yourself from your own hallucinations. In reality there is
no such thing as the Lord of Death, or a justice-dispensing
god or demon or spirit. Act so as to recognize
this.

 

Recognize that you are in the Third
Bardo. Meditate upon your ideal symbol. If you do not know
how to meditate, then merely analyze with great care the
real nature of that which is frightening you: “Reality” is
nothing but a voidness (Dharma-Kaya). That voidness is not
of the voidness of nothingness, but a voidness at the true
nature of which you feel awed, and before which your
consciousness shines more clearly and lucidly. [That is
the state of mind known as “Sambhoga-Kaya.” In that state,
you experience, with unbearable intensity, Voidness and
Brightness inseparable – the Voidness bright by nature and
the Brightness inseparable from the Voidness – a state of
the primordial or unmodified consciousness, which is the
Adi-Kaya. And the power of this, shining unobstructedly,
will radiate everywhere; it is the Nirmana-Kaya.

 

These refer to the fundamental
Wisdom Teachings of the Bardo Thodol. In all Tibetan systems
of yoga, realization of the Voidness is the one great aim.
To realize it is to attain the unconditioned Dharma-Kaya, or
“Divine Body of Truth,” the primordial state of
uncreatedness, of the supra-mundane All-Consciousness. The
Dharma-Kaya is the highest of the three bodies of the Buddha
and of all Buddhas and beings who have perfect
enlightenment. The other two bodies are the Sambhoga-Kaya or
“Divine Body of Perfect Endowment” and the Nirmana-Kaya or
“Divine Body of Incarnation.” Adi-Kaya is synonymous with
Dharma-Kaya. The Dharma-Kaya is primordial, formless
Essential Wisdom; it is true experience freed from all error
or inherent or accidental obscuration. It includes both
Nirvana and Sangsara, which are polar states of
consciousness, but in the realm of pure consciousness
identical. The Sambhoga-Kaya embodies, as in the five Dhyani
Buddhas, Reflected or Modified Wisdom; and the Nirmana-Kaya
embodies, as in the Human Buddhas, Practical or Incarnate
Widom. All enlightened beings who are reborn in this or any
other world with full consciousness, as workers for the
betterment of their fellow creatures, are said to be
Nirmana-Kaya incarnates. Lama Kazi Dawa-Samdup, the
translator of the Bardo Thodol, held that the Adi-Buddha,
and all deities associated with the Dharma-Kaya, are not to
be regarded as personal deities, but as personifications of
primordial and universal forces, laws or spiritual
influences. “In the boundless panorama of the existing and
visible universe, whatever shapes appear, whatever sounds
vibrate, whatever radiances illuminate, or whatever
consciousnesses cognize, all are the play of manifestation
in the Tri-Kaya, the Three-fold Principle of the Cause of
All Causes, the Primordial Trinity. Impenetrating all, is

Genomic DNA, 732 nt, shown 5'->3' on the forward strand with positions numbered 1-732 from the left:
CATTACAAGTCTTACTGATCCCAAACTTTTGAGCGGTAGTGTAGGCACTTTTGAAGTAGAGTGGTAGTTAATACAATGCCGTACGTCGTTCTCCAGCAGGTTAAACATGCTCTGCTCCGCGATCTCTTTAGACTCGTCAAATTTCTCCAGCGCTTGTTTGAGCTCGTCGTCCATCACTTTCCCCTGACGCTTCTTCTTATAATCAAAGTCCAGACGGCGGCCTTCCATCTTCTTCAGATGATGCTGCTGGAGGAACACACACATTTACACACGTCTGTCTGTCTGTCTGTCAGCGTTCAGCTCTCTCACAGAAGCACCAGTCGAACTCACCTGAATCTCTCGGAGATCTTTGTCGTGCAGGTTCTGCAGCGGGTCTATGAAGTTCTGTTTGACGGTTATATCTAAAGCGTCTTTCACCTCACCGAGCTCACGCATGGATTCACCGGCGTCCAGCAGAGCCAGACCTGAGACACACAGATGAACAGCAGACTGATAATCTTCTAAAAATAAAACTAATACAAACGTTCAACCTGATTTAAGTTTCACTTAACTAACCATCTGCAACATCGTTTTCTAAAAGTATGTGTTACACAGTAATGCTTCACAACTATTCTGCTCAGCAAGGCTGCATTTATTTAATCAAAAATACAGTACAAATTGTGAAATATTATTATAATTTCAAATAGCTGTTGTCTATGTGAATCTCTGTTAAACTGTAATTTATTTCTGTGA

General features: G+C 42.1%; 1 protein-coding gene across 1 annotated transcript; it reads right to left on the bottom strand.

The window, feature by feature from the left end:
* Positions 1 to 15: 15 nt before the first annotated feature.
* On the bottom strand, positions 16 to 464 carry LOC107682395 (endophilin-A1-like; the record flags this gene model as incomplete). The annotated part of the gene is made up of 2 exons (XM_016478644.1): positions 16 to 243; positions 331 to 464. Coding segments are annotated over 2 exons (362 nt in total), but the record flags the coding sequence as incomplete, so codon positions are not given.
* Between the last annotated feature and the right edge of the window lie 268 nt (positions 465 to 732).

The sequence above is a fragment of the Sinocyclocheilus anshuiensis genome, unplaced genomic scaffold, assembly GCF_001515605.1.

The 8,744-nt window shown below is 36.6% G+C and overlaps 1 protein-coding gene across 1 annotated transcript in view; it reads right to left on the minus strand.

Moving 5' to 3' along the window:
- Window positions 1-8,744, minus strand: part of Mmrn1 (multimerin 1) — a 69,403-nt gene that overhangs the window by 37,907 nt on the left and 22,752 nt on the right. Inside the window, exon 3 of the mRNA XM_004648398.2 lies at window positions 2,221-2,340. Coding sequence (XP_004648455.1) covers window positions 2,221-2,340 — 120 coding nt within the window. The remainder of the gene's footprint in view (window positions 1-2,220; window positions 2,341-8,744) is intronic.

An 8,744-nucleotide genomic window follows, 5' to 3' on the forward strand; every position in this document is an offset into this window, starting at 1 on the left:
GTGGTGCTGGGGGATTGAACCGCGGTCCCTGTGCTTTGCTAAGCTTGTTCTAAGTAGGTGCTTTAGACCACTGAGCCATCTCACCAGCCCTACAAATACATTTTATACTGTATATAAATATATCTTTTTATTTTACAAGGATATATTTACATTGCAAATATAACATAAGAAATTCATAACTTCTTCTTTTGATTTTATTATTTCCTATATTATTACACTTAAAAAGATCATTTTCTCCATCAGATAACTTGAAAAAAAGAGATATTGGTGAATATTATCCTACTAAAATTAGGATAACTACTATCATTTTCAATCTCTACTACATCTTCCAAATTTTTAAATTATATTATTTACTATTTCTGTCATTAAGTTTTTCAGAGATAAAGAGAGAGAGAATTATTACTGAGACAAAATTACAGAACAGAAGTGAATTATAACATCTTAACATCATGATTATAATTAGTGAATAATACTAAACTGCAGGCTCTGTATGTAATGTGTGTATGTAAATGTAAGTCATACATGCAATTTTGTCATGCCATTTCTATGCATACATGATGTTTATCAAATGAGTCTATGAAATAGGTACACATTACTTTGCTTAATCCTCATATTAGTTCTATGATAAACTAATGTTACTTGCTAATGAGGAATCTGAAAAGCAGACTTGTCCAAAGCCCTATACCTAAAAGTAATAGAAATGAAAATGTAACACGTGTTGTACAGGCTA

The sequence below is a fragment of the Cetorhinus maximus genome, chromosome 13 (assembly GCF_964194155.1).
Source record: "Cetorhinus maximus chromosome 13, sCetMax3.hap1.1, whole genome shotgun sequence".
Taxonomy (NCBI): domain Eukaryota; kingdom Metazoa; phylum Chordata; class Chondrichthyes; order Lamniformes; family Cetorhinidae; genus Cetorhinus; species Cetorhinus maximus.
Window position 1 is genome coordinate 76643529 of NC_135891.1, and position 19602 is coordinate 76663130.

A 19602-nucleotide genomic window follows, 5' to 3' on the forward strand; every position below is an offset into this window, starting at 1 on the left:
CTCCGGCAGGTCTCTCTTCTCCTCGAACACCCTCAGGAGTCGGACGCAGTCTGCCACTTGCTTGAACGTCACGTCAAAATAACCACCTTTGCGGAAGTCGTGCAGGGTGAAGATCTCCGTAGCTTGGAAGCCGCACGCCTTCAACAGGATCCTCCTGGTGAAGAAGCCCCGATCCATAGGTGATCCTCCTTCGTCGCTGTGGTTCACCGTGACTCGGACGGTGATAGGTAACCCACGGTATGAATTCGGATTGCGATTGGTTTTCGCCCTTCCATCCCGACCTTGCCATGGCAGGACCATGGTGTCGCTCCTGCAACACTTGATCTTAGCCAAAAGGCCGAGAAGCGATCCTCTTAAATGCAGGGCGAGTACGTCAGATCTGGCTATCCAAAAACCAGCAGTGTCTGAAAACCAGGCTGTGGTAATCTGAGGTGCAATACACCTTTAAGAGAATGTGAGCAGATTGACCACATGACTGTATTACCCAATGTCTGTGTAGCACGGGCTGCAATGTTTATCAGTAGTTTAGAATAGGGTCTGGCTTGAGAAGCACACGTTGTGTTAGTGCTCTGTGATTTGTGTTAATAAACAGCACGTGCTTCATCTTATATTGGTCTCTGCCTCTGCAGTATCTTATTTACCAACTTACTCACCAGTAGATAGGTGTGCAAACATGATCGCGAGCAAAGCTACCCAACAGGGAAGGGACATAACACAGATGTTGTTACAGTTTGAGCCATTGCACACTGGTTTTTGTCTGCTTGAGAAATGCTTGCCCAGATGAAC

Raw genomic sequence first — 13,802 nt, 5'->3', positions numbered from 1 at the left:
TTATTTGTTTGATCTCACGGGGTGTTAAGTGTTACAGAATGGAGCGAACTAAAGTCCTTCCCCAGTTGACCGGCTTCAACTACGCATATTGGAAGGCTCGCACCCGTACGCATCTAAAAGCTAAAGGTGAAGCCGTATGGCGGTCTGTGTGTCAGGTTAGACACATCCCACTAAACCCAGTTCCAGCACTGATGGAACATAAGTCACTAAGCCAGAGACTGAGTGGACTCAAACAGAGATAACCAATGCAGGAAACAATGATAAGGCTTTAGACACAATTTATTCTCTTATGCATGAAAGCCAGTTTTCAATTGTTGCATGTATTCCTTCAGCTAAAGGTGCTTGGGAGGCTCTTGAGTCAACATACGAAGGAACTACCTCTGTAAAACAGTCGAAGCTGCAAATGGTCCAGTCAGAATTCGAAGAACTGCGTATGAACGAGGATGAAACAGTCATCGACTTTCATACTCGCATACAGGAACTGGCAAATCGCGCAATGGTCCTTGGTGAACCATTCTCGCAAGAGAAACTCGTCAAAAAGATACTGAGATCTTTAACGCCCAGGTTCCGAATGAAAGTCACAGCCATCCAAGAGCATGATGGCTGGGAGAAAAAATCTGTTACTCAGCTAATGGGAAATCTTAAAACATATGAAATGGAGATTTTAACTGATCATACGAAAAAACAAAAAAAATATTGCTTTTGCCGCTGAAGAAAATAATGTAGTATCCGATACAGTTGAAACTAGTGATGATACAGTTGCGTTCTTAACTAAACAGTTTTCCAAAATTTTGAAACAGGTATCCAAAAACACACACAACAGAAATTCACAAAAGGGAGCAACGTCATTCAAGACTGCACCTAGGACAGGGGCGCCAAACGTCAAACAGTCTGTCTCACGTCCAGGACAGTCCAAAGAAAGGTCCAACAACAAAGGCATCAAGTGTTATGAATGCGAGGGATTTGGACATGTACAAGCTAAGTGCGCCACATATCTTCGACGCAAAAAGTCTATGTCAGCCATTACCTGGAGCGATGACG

the All-Pervading Essence of Spirit, which is Mind. It is
uncreated, impersonal, self-existing, immaterial and
indestructible.” The Tri-Kaya is the esoteric trinity and
corresponds to the exoteric trinity of Buddha, the
Scriptures and the Priesthood (or your own divinity, this
manual and your companions).

 

If the voyager is struggling with
guilt and penance hallucinations, the Instructions for
Judgment Visions may be read.

 

V. Sexual Visions

 

Sexual visions are extremely
frequent during the Third Bardo. You may see or imagine
males and females copulating. [According to Jung.
(“Psychological Commentary” to The Tibetan Book of the Dead,
Evans-Wentz edition, p. xiii), “Freud’s theory is the first
attempt made in the West to investigate, as if from below,
from the animal sphere of instinct the psychic territory
that corresponds in Tantric Lamaism to the Sidpa Bardo.” The
vision described here, in which the person sees mother and
father in sexual intercourse, corresponds to the “primal
scene” in psychoanalysis. At this level, then, we begin to
see a remarkable convergence of Eastern and Western
psychology. Note also the exact correspondence to the
psychoanalytic theory of the Oedipus Complex.] This
vision may be internal or it may involve the people around
you. You may hallucinate multi-person orgies and experience
both desire and shame, attraction and disgust. You may
wonder what sexual performance is expected of you and have
doubts about your ability to perform at this
time.

When these visons occur, remember to
withhod yourself from action or attachment. Have faith and
float gently with the stream. Trust in the unity of life and
in your companions.

 

If you attempt to enter into your
old ego because you are attracted or repulsed, if you try to
join or excape from the orgy you are hallucinating, you will
re-enter on an animal or neurotic level. If you become
conscious of “malness,” hatred of the father together with
jealousy and attraction towards the mother will be
experienced; if you become conscious of “femaleness,” hatred
of the mother together with attraction and fondness for the
father is experienced.

 

It is perhaps needless to say that
this kind of self-centered sexuality has little in common